National Identity in Julian Barnes' England, England Essay

National Identity in Julian Barnes' England, England Essay

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National Identity in Julian Barnes' England, England

“The finest tax-deductible minds were brought in to address the Project’s Co-ordinating Committee. The French intellectual was a slight, neat figure in an English tweed jacket half a size too big for him; with it he wore a pale blue button-down shirt of American cotton, an Italian tie of flamboyant restraint, international charcoal wool trousers, and a pair of tasselled French loafers” (54).

Julian Barnes uses his postimperial novel, England, England, to critique what England, under Tony Blair’s administration, is moving towards – a recreated Britain, an all-inclusive nation with no appreciation of its history, except that which has been distorted in order be politically correct or somehow profit the country. Through this quote, it becomes evident that Barnes sees England grasping to be defined, not by its rich past, but by other nations – possible tourists, possible residents that may add diversity and, thus, a shift towards breaking old stereotypes and becoming a modernized nation.

When Sir Jack Pitman, England’s scheming tycoon, recruits the best of the best to assist him in creating his theme park of re-created English history, England, England, he calls in a Frenchman to do the job. Barnes juxtaposes this man’s nationality to the idea of the theme park: a Frenchman is assisting in the development of a project whose end entails complete Englishness. Barnes is showing the ridiculousness of Britain looking toward a new national identity but achieving it by becoming a “melting pot” of nations. Barnes is pointing out that while a nation should embrace all nationalities, it cannot simply erase its history to achieve that. Otherwise, it becomes like...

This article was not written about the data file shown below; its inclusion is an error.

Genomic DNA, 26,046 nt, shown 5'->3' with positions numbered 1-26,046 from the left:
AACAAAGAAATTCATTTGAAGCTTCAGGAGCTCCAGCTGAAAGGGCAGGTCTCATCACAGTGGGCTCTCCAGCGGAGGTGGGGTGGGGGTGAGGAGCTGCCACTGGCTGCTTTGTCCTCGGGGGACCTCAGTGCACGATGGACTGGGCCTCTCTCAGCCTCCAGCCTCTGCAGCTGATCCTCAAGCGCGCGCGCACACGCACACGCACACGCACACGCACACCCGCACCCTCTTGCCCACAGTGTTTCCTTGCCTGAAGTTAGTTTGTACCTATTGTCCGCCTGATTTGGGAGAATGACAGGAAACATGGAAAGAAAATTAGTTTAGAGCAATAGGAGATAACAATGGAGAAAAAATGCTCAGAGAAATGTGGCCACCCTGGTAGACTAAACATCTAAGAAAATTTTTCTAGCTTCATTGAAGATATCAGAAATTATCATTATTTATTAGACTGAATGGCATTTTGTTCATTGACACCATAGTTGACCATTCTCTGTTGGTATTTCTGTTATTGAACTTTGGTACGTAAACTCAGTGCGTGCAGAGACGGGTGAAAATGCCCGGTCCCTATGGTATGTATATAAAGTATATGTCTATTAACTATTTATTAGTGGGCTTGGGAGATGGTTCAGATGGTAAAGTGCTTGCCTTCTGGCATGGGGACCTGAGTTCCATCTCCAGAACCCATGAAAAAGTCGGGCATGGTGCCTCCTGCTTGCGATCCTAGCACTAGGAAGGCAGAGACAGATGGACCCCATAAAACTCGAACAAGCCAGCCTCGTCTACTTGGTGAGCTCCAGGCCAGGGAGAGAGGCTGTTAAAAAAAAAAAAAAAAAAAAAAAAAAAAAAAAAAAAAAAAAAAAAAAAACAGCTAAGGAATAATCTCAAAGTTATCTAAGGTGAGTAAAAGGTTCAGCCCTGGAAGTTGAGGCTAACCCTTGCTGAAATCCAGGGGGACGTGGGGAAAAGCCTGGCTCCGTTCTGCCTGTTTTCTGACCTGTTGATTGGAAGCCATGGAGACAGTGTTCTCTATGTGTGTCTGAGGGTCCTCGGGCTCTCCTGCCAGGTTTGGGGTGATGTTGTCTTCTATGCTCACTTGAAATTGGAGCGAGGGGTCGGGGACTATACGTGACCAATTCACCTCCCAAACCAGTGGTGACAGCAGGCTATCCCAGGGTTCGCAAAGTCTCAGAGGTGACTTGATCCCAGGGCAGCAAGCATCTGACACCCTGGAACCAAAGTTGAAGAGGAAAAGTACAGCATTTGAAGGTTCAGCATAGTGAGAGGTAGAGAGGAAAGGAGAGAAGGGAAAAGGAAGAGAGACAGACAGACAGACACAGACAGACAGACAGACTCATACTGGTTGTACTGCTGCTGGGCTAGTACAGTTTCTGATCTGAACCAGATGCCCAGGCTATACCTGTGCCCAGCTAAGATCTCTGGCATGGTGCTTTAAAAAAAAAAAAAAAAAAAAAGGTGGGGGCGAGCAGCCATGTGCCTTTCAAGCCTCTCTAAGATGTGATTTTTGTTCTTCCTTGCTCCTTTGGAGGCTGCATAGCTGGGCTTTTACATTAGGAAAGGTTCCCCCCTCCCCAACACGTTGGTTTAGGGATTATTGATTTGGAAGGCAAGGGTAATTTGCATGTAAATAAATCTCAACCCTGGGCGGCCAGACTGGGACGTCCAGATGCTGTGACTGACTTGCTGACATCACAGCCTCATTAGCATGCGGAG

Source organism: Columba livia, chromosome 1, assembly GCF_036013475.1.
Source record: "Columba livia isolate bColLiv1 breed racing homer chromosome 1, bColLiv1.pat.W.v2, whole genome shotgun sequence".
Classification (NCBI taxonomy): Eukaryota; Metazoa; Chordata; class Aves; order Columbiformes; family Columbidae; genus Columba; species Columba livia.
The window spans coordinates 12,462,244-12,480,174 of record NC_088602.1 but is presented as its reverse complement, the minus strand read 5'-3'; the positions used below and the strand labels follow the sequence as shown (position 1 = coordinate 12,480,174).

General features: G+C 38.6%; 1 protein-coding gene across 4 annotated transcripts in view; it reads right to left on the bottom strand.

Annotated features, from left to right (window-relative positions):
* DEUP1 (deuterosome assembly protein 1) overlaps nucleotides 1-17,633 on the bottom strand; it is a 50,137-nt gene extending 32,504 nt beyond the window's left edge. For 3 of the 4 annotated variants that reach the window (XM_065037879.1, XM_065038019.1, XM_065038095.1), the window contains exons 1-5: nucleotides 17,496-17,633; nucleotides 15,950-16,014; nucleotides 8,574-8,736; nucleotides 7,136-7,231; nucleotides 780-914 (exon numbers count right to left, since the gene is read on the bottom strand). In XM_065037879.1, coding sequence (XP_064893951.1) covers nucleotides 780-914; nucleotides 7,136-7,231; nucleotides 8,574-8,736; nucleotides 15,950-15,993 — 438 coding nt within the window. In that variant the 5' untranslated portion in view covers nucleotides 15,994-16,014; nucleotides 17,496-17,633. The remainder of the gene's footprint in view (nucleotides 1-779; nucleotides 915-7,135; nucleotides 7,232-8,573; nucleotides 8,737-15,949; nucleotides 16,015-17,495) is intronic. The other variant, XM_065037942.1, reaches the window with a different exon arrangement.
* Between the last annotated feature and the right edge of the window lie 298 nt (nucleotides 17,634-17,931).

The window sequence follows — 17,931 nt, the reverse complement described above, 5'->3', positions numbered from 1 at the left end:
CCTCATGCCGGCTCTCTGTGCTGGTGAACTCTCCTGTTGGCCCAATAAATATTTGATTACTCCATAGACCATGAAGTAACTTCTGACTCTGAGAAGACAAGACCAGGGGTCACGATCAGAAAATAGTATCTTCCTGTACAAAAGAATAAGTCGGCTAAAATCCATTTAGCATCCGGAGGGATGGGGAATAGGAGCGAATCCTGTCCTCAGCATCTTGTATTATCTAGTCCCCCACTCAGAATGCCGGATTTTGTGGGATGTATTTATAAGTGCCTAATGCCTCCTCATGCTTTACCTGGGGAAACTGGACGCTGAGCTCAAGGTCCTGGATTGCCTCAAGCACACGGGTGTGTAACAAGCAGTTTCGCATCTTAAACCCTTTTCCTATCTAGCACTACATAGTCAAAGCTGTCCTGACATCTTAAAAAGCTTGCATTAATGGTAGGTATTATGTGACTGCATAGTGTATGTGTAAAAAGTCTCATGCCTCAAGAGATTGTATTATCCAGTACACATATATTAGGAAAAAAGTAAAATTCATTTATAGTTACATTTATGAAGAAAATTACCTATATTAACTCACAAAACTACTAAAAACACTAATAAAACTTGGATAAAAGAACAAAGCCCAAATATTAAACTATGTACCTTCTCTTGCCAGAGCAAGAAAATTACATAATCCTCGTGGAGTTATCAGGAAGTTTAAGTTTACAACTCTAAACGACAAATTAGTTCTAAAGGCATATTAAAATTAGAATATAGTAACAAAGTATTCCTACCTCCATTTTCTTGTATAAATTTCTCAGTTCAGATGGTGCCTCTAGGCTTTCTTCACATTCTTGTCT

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..., Britain will lose a sense of her past, just as the Frenchman only retains minimal signs of his true nationality. Barnes is using the Frenchman to help show the British that it must be decided where to draw the line. A nation must evolve and adapt but never forget or lay aside its identity as its own nation. Barnes subtly asks the British where that line will be drawn. They must not allow themselves to take things quite as far as the Frenchman. They must still retain heritage, because, after all, where would they be without it? A nation is not a nation without its own culture, its own past, its own people. A trade-off must be made in order for Britain to modernize, and England must find the middle ground. Through his book, England, England, Julian Barnes reminds the British that while searching for a new national identity, they must not become non-national.

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